Looking back on my early years as a designer, I suppose I had it pretty good. I worked for an insurance company, and while there wasn’t a lot of creativity involved, I was never rushed on a design project. I’d heard of other designers pulling their hair out with the rumored “last-minute” design changes. But because I had never experienced it, I thought it was a rare situation.
Then I started working for my church.
The first time it happened, I thought, “I’m sure this is not normal.” And then it happened again. And again. Pretty soon, it seemed like every other project I worked on was subject to these dreaded last-minute changes. Revising designs that have already been finished or approved is not only stressful for the designer, but often costs the church money—primarily when the files are already in the process of being printed. Here are some of the practices I put in place that worked to help reduce the number of last-minute design changes I experienced.
Anticipate Changes Before They Happen
Yeah, you were hired to design, not to help ministries and church staff plan and prioritize. But in the end, we’re all working toward the same thing. So if you can make things easier for everyone, you should. Most of your fellow staff members don’t understand what goes into design or how long you require to work on a project. If you know a certain event is coming up, approach the ministry leader and give them an idea of when you’ll need to start working on the project. Having ample time to design and explore creative options up front often reduces changes at the end.
Another way I worked to reduce last-minute changes was to overstate the amount of time it would take to design and print. For example, our printer required a minimum of 5 business days to print most things. When I would tell a ministry that, I would receive changes right up until 5pm that day—or later. So instead, I extended it to 7 business days. Often I would get changes on that day, but then they were no longer as urgent as they would have been, since I now had a buffer.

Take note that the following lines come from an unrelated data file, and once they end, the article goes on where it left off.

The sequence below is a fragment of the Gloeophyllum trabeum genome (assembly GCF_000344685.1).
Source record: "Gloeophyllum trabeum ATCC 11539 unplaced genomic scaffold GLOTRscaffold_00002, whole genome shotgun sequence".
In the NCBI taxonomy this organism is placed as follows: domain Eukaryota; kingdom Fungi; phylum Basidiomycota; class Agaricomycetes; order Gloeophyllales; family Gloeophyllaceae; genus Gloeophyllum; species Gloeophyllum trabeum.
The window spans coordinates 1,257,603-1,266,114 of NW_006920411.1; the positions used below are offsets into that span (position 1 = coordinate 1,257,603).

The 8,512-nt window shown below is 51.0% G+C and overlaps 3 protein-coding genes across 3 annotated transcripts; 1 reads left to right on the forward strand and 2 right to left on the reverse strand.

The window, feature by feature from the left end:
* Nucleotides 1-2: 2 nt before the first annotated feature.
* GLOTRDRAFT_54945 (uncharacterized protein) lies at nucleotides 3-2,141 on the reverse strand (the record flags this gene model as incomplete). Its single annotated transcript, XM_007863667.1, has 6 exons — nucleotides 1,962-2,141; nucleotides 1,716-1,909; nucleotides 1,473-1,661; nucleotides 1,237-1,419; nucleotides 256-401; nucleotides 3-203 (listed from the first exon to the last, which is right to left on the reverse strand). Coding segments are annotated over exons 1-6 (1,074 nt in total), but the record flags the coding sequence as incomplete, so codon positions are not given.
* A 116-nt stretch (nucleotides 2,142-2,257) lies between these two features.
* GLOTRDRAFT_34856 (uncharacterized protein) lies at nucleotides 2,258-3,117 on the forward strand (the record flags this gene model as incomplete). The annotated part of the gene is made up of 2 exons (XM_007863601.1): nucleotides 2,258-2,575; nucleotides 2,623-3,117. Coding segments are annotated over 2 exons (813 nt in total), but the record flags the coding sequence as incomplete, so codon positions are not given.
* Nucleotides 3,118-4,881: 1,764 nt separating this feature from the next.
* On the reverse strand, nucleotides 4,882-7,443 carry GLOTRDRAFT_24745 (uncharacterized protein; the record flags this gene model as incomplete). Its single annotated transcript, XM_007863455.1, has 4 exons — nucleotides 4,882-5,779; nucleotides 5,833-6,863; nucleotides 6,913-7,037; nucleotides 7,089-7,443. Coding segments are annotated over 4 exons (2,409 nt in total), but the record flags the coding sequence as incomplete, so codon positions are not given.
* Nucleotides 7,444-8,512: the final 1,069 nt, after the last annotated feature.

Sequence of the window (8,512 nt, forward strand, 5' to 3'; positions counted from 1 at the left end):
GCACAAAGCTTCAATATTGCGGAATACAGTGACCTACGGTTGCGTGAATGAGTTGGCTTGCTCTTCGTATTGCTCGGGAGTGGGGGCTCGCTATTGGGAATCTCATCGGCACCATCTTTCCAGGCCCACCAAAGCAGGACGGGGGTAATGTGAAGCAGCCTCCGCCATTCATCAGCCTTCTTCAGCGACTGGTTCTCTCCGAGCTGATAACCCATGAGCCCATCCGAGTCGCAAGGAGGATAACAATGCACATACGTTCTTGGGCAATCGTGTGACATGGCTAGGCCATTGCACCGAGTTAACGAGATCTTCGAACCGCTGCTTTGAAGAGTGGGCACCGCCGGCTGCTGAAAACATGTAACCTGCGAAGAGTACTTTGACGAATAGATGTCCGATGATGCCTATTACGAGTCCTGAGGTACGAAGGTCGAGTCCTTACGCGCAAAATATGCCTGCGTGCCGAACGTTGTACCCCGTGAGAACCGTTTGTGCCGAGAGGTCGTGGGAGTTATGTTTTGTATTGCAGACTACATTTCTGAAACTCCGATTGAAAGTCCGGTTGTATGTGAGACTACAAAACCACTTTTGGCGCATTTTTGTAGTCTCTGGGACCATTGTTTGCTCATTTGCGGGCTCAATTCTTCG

One more practice I put in place was to become a better proofreader and fact checker. Many of the last-minute changes were things that could have been avoided altogether. They were mistakes in dates, times, contact information, and things like that. If I was able to point out these mistakes early in the design process, everyone was happier.
Easing the Pain of Last Minute Changes
Every designer has different standards of what constitutes a last-minute change. For some it’s any change that’s demanded right away, even when the project is still in progress. And for others it’s not until after the piece has gone to press. Even when you do everything you can to avoid them, last-minute changes are still going to happen sometimes.
Through the numerous times I’ve experienced this, I’ve found that good communication is the key to getting through these situations. Regardless of how you learn about the requested design change—email, text, or even Voxer—it’s best to have a face-to-face or telephone conversation with the ministry or staff member as soon as possible. At this stage in the process, you can’t afford to lose time with miscommunication. I’ve learned that this is the best way to figure out what’s going on and how you can resolve the situation. Also, if the revision just isn’t possible at that point, it’s always better to deliver that news in person.
Getting a design project past this roadblock is often a matter of using good judgment too. You know best how long it will take to make the edits and what you’ll have to put on hold in order to accommodate it. Is someone asking you to change the color scheme of a piece after if was approved just because they don’t like blue? Or have important event details changed requiring all the pieces to be updated? If the piece has already gone to print, will it require a fee to make changes? You’ll have to decide what’s possible and what’s important.
You’ve probably learned by now that being flexible is just as important as having good design skills. When last-minute changes arise, it’s often a good time to educate and collaborate with that particular staff member or ministry. Assure them that you have the same goal and you want them to succeed, but also give them a peek into what they are really asking of you. If the only way for their request to be handled is for you to give up your Friday night, let them know. Maybe there is another solution that you can come up with together.
When designers and ministries work together as a team with mutual respect, it makes last-minute changes a little easier to handle. These kinds of requests are simply part of working as a designer. Well, unless you work for an insurance company.